IntelliJ IDEA falls short on font selection

IntelliJ IDEA has a problem with selecting font variants, like variants on weight and subfamily. The UI doesn't distinguish them and only provides a coarse-grained collection in their Font dropdown. Consider the font selector:

Font selection in IntelliJ IDEA

Notice we have Iosevka and Iosevka SS09. But FontBook shows the truer picture. Look at all of those variants that aren't selectable in IntelliJ:

Font selection in MacOS FontBook

When you're running on a non-retina display, such as a 96dpi or any sub-retina resolution (notice the proper use of the term!), fonts can often look horrendous, draining all of your productivity. This is particularly true if you've got some form of font quality OCD like I have. On Retina displays, most fonts look amazing and it's just a matter of style since the fidelity of the font is preserved on these high-dpi displays.

The problem here is IntelliJ doesn't have a sophisticated enough user interface. Consider iTerm2's interface, which is top-notch:

Font selection in iTerm2

VSCode has a text-based property system and I spent a little time to figure out how it worked. The advantage of a dropdown is you know what you're getting since the dropdown choices will all be valid. But when you're entering the font name manually, you might spend some time scratching your head on exactly what name should appear. I tried entering the font name exactly as it appeared in Windows Font previewer (don't have a screenshot handy) and/or how it appears in FontBook. Here, Iosevka SS09 Extralight Extended:

FontBook's proper name for a font

But it turns out this does not work on neither the Mac or Windows. How infuriating. But, the true power of text and the CLI is that you have the ability to tweak things. This is unlike being presented with a fixed list of fonts as in IntelliJ's dropdown. Both on Windows and Mac, if you find the TTF file via Show in Finder on Mac or Show in Explorer (I think?) on Windows, you'll see the ttf filename:

Finder's listing of font variant filenames

So if you enter the filename, without the extension, into VSCode then, viola!, it works:

VSCode's font selection using the font filename, sans extension

Note, the filename has dashes so there is no need to surround the name in single-quotes as we see 'Courier New' is so decorated.

I wonder where this enhancement sits in the JetBrains issue queue? Easier than adding a more granular font selection UI, they could simply allow text-entry override for font selection. Of course this makes me wonder if I can hack this to work by going into the system config files and modifying some XML file... an effort for another day.

Not to abandon all hacks, I did spend some time fixing this for myself. You can, gulp, follow these steps:

  • Download a utility like TTF Edit
  • Open the TTF file of the variant you want to expose to IntelliJ as a unique font (so it will show up in the dropdown)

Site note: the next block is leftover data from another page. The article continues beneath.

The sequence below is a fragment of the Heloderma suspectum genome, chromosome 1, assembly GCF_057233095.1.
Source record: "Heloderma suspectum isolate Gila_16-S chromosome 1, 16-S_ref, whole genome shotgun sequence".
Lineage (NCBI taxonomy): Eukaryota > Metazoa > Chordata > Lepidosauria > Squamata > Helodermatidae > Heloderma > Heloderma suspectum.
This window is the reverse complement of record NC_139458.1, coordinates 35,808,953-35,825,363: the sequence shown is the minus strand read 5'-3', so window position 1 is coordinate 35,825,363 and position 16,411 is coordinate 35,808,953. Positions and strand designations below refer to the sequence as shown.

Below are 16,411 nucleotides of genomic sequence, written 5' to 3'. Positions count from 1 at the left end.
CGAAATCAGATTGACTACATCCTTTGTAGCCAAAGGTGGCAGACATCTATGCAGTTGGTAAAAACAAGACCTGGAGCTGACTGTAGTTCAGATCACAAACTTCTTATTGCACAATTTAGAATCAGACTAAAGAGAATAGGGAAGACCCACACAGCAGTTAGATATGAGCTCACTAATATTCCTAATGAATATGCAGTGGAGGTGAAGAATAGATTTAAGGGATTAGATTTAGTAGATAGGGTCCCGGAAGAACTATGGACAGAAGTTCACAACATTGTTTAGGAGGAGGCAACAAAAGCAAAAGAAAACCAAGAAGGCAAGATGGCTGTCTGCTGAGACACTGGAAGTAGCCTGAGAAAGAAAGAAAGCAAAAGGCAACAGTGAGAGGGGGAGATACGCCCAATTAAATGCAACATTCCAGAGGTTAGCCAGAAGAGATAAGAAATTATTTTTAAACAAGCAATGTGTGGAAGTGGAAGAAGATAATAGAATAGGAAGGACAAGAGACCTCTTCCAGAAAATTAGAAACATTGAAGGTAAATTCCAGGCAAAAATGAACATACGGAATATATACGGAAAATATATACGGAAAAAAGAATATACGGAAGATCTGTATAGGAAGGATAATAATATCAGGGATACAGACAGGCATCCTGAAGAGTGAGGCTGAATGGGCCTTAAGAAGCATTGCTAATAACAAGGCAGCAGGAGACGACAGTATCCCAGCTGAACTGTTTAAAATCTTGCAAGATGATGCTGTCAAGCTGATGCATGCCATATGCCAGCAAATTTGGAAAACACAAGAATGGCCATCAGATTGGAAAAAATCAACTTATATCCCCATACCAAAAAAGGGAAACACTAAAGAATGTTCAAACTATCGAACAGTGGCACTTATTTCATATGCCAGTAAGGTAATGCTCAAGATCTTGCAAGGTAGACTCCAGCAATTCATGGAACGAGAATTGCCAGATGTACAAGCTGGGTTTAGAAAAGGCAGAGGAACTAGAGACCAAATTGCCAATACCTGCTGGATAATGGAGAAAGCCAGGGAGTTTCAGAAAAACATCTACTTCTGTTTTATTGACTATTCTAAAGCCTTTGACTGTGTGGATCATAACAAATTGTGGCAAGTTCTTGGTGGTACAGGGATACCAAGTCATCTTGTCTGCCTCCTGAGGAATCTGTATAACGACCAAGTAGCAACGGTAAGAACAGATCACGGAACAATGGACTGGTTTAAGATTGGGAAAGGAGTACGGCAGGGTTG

• Modify the metadata
  • Save As to a new filename
  • Load the new file into Windows or Mac, usually by double-clicking on the file

Here is an example of where the fonts are located on my system, required by the TTF Edit's Open dialog. Good luck! Make sure you replace EVERY field of metadata wit h the new name since I'm nt sure which field is the important one that IntelliJ will use to distinguish unique fonts in its listing.

Hahahaha, have fun.


First steps in rust

I started to play around with rust and one of the first things we do when we learn a new language is write a little hello, world project. So I typed this in:

fn main() {
println!("Hello, world!");

I compiled via rustc and viola, my terminal shows hello world. A quick check on runtime shows it runs more or less instantaneously:

$ time ./main
Hello, world!

real 0m0.001s
user 0m0.000s
sys 0m0.000s

You may be wondering why I bothered to see how fast this was and if I told you that I've spent most of my time on the JVM over the past ten years then you'd know why I'm so paranoid.

But I digress. I looked at the binary size and saw it was 2.5M. Hmmm. My gut says that's a bit big so I wrote this little C++ program to compare:

#include <iostream>
int main(int argc, char** argv) {
std::cout << "Hello, world!" << std::endl;
return 0;

Sure enough the a.out was 17K. Rust must have some option to minimize for size and the docs say it's -C prefer_dynamic. When I compile the rust code, it generates a 17k binary, just like C++. yay.

But now it won't run since it's dynamically linked:

./main: error while loading shared libraries: cannot open shared object file: No such file or directory

Crapola where is this library. What else may be missing?

$ ldd main (0x00007ffcc23cc000) => not found => /lib/x86_64-linux-gnu/ (0x00007f6a9e912000)
/lib64/ (0x00007f6a9eb14000)

Oh, just that one. Linux's locate didn't find it. I thought I saw a ~/.cargo directory somewhere.

find ~/.cargo/ -name "libstd*"

Nope. How about:

find ~/.rustup -name "libstd*"

There you are you wascolly rabbit! But I don't know enough about rust to say if this is recommended approach:

LD_LIBRARY_PATH=./.rustup/toolchains/stable-x86_64-unknown-linux-gnu/lib/rustlib/x86_64-unknown-linux-gnu/lib ./main
Hello, world!

But who cares that worked!


Through the rabbit hole I found a blank screen

With my home lab, which I affectionately named SINGULARITY, I mostly interact with it via ssh over my home network. However, I've been tweaking BIOS settings a lot so I hooked the PC up to my wifes' keyboard/video/mouse and was doing a lot of reboots.